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Flower evolution is influenced by the animals that visit

Flower evolution seems to be influenced by the various animals that visit, according to a new study from the University of Tsukuba. The researchers have proposed a new theory that trade-offs caused by different visitors play a central role in shaping floral diversity.

When it comes to interactions between animals and flowers, some visitors are beneficial, like pollinators, while others can be detrimental. As a result, different selection pressures influence flower traits such as scent or color. 

“On the basis of this theory, you’d expect that flowers would mostly be visited by one particular group of pollinators,” said study lead author Professor Kazuharu Ohashi. “But flowers often host many different visitors at the same time and flowers appear to meet the needs of multiple visitors. The question we wanted to answer is how this happens in nature.”

In the case where a scent attracts one pollinator but deters another, the flower would attempt to accommodate the best pollinator. 

For example, diurnal bees and nocturnal moths can both pollinate goat willow, yet they prefer different smells. The researchers explained that balancing the demands of multiple visitors involves trade-offs.

The experts developed a conceptual framework to examine different types of trade-offs, as well as how flower evolution may be affected. Next, the team analyzed relevant studies to determine whether the research supported the proposed framework.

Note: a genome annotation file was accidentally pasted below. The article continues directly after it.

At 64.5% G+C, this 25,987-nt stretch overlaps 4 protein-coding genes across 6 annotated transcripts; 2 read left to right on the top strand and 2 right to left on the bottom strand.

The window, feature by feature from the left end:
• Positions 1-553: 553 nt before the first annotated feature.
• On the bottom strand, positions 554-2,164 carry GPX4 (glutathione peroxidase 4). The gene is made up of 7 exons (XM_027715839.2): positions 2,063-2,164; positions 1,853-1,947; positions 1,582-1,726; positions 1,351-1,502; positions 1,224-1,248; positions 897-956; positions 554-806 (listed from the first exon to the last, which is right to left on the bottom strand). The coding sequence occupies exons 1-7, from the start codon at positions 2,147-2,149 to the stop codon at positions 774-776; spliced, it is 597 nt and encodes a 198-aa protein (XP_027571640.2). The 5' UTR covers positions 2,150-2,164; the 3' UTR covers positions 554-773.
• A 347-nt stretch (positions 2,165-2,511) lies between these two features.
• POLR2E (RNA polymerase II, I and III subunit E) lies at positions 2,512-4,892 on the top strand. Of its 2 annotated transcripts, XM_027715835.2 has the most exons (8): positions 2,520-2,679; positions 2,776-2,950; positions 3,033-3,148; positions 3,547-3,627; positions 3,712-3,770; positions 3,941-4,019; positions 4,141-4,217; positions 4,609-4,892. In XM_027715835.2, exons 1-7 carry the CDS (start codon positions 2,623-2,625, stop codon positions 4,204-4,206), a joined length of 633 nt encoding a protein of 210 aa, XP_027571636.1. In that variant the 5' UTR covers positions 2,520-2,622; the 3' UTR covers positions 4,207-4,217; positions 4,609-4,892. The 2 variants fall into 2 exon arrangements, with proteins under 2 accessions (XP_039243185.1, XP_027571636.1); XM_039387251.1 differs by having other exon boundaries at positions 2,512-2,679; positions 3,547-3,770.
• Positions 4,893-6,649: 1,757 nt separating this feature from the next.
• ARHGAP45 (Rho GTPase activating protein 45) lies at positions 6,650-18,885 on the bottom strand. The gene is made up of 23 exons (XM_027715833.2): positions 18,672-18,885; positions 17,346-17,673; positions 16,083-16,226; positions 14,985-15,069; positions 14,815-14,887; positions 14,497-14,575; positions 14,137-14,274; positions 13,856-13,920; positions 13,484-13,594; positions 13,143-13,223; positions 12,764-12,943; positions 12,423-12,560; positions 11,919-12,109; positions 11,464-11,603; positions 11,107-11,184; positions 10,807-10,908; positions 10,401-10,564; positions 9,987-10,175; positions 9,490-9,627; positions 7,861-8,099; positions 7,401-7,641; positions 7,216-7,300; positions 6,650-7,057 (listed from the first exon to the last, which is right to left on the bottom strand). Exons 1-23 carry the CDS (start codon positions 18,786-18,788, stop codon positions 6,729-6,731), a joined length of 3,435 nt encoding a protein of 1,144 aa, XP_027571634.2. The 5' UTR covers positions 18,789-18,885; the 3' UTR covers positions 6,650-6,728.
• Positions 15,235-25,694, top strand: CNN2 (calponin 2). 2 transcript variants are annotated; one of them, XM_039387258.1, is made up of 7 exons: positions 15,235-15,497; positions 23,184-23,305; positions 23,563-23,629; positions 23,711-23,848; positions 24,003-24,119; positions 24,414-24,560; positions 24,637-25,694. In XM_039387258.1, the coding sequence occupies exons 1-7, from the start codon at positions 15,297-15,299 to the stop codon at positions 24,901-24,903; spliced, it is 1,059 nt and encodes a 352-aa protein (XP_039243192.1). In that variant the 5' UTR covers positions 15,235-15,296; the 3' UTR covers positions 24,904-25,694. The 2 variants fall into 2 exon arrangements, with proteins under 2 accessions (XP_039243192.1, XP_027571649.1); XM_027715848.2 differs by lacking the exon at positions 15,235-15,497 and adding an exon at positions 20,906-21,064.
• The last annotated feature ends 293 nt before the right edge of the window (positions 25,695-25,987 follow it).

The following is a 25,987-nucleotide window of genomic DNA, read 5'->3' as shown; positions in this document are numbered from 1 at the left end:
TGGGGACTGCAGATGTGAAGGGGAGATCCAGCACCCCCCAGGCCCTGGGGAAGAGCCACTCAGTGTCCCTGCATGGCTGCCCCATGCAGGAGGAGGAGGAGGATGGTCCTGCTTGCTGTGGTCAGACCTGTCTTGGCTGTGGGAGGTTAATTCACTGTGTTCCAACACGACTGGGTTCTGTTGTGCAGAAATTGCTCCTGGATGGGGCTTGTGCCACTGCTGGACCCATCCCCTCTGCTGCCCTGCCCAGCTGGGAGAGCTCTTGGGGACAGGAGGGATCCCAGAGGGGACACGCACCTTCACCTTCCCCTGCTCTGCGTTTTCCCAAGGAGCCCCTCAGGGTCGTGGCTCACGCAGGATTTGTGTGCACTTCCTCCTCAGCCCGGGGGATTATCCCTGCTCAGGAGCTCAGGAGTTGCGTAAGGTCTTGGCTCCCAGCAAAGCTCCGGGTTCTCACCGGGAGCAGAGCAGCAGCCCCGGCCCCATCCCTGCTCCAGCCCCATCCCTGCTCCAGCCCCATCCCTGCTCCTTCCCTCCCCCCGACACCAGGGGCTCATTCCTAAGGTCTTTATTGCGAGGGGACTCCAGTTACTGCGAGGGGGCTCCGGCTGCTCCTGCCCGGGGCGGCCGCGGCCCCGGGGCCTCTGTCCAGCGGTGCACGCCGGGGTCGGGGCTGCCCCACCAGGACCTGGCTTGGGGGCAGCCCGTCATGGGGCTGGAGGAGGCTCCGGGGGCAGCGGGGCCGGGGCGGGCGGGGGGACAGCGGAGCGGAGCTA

The researchers discovered a variety of strategies for mitigating trade-offs. In the case of goat willow, flowers produce different scents during the day and night, and therefore attract both pollinators. Furthermore, floral color can change to attract both bees and flies. 

All of the strategies that were mentioned by the researchers involved acquiring novel combinations of traits to attract, or deter, different visitors.

“Most flowers are ecologically generalized and the assumption to date has been that this is a suboptimal solution,” said Professor Ohashi. “But our findings suggest that interactions with multiple animals can actually be optimized by minimizing trade-offs in various ways, and such evolutionary processes may have enriched the diversity of flowers.”

The researchers predict that future studies will find that the structure of flower-visitor communities and the associated trade-offs have played critical roles in flower evolution.

“Identifying convergent adaptations to particular community contexts may help us to understand better the evolutionary link between diverse floral phenotypes and their visitors.’

The study is published in the journal Biological Reviews.

By Chrissy Sexton, Staff Writer

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